Non-ConFusion Books is a Relatively Small Stack

While digging out from under the post-ConFusion pile of books I set aside two new additions to the Library of Winkelman Abbey. On the left is the latest edition of Poetry magazine, and on the right is The Best of Uncanny from Subterranean Press. This is a Big Gorgeous Book and I will likely be reading the stories therein for several weeks.

Speaking of reading, I am working through the stories in the various Long List Anthologies of runners-up in the Short Fiction category from the Hugo Awards. Five of these anthologies have been published so far, and I hope the series continues as long as the Hugos are awarded.

Writing has mostly involved a few short poems and a lot of editing of the large stack of short stories. I have about half a dozen submissions out there and I have already received three rejection letters in 2020, so I am off to a rocking start!

Books and Cats and Books and Cats

The week leading up to ConFusion 2020 was packed and chaotic, full of kitten hijinks, shenanigans and tomfoolery. And also a few books.

The top two, Half Way Home and the Principia Discordia, I picked up at ConFusion from the stack of free books.

The bottom row starts with Franco Berardi’s Breathe: Chaos and Poetry from Semiotext(e), a publisher for whom I have re-developed a profound love. Next is This is How You Lose the Time War by Amal El-Mohtar and Max Gladstone. I picked this one up hoping that Mohtar would sign it at ConFusion but alas! she did not attend this year.

Third in the bottom row is Kameron Hurley’s The Light Brigade which I DID get signed at ConFusion, and next to it is Seanan McGuire’s Every Heart a Doorway, likewise signed. I will talk more of ConFusion and books and signing in an upcoming blog post.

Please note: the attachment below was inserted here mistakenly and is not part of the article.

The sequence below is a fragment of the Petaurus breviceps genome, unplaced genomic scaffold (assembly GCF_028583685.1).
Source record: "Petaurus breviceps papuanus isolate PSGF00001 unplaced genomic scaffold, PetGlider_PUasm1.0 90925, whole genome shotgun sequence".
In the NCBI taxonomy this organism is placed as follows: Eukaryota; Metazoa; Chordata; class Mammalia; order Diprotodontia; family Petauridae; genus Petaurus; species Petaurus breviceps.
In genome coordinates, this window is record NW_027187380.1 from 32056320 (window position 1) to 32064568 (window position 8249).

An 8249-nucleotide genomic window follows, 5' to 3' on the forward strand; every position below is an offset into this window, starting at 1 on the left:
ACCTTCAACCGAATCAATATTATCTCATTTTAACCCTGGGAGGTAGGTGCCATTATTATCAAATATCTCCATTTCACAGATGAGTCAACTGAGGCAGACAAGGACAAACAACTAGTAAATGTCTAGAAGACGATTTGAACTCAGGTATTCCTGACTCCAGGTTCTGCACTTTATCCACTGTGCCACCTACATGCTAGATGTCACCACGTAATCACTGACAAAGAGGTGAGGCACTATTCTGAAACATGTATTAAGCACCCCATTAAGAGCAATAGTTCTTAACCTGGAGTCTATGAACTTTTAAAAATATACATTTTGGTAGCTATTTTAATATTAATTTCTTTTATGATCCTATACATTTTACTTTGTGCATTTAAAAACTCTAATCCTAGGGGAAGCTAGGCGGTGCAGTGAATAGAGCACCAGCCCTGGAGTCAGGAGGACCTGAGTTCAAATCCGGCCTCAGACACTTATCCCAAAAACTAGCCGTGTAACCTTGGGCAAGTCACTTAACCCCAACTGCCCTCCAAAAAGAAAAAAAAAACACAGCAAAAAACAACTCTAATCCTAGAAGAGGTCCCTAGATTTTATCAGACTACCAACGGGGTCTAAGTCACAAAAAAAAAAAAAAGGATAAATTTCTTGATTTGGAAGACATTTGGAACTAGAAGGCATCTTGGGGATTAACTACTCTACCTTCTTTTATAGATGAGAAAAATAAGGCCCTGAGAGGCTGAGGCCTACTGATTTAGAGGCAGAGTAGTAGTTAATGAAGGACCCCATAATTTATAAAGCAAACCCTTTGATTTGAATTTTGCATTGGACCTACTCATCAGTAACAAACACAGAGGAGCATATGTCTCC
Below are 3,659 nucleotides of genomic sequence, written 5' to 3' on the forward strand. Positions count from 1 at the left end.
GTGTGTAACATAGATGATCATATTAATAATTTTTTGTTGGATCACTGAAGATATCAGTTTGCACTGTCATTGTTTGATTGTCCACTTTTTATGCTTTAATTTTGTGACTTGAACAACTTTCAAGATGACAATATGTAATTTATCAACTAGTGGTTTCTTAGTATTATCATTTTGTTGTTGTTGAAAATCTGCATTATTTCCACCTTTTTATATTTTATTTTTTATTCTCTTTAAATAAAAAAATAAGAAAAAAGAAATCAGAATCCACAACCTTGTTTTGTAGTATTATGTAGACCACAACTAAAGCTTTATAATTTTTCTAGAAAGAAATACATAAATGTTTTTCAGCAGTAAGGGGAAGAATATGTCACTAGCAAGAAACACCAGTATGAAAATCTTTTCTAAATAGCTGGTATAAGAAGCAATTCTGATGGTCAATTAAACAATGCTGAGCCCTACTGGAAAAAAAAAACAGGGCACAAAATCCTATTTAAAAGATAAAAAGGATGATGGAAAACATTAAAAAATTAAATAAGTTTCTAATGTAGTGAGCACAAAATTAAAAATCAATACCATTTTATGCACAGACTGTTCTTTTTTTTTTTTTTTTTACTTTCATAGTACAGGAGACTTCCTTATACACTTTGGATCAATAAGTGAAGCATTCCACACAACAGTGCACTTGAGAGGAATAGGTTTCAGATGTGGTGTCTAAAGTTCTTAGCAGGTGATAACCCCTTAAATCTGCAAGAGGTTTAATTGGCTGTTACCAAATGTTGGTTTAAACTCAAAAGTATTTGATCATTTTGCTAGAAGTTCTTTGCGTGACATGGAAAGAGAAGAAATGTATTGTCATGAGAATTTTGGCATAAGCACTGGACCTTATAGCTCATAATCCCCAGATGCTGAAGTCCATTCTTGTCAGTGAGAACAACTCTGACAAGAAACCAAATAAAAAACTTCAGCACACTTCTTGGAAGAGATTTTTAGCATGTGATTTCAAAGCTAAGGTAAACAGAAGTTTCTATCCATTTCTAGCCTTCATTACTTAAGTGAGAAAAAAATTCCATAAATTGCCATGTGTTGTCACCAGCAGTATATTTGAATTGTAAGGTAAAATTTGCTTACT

For reading, I managed a couple of short stories, but was too busy for much other than the usual half-hearted browsing of random internet pieces.

Yeah, ConFusion was a lot of fun.

Three Weeks of Poe

As of yesterday we have had Poe, our little Yooper ginger kitten, for three weeks. In that time she has gone from this:

…to this:

Out veterinarian say she is around five months old even though she is about as big as as three-month-old kitten. Or she was when we picked her up. Good diet, comfortable surroundings and lots of loving attention have turned her from a half-feral animal who hid in a bucket in our bathroom the first morning after her arrival, to the de facto ruler of the house, as all cat people will recognize.

I haven’t lived with cats in about fifteen years, and I have not “owned” a cat since the mid-1980s, and those were somewhat tame barn cats never allowed inside the house. So this is both a new experience and one with frequent spikes of nostalgia and deja vu.

She has adjusted well. She took to her litter box the first day and has had no accidents that we have found. She is wonderfully affectionate though still has the primal barn cat reaction to sudden loud noises or unexpected situations like my girlfriend or I changing our clothes. She is also still working on object permanence – a human being laying in a bed is fundamentally and ontologically different from that same human being walking around or sitting on the floor. And a human being sitting anywhere is an invitation to climb into a lap, which can be quite painful when the human in question is sitting on a cafe-height chair and the kitten in question has to climb the final bet because she can’t quite jump high enough to reach the lap in question in one motion.

So this experience has been absolutely wonderful so far, and we plan to keep Poe with us. We might even pick up a companion for her at some point.

Cats, I understand, do tend to accumulate.

Poe Try Poetry

I would say this past week was another quiet one here at the Library of Winkelman Abbey, but with a new kitten nothing is ever quiet. I did manage to get Poe to sit still long enough to enjoy Lord of the Butterflies by Andrea Gibson, the only new book to arrive in the past week.

My reading schedule is waaaaaay off for this time of year, thanks to Poe, who is distracting in the very best ways. I am reading a lot of short fiction, as I planned, and loving it! My subscriptions to Pulphouse, Amazing Stories, The Paris Review, Beneath Ceaseless Skies, Clarkesworld, etc., are finally paying off.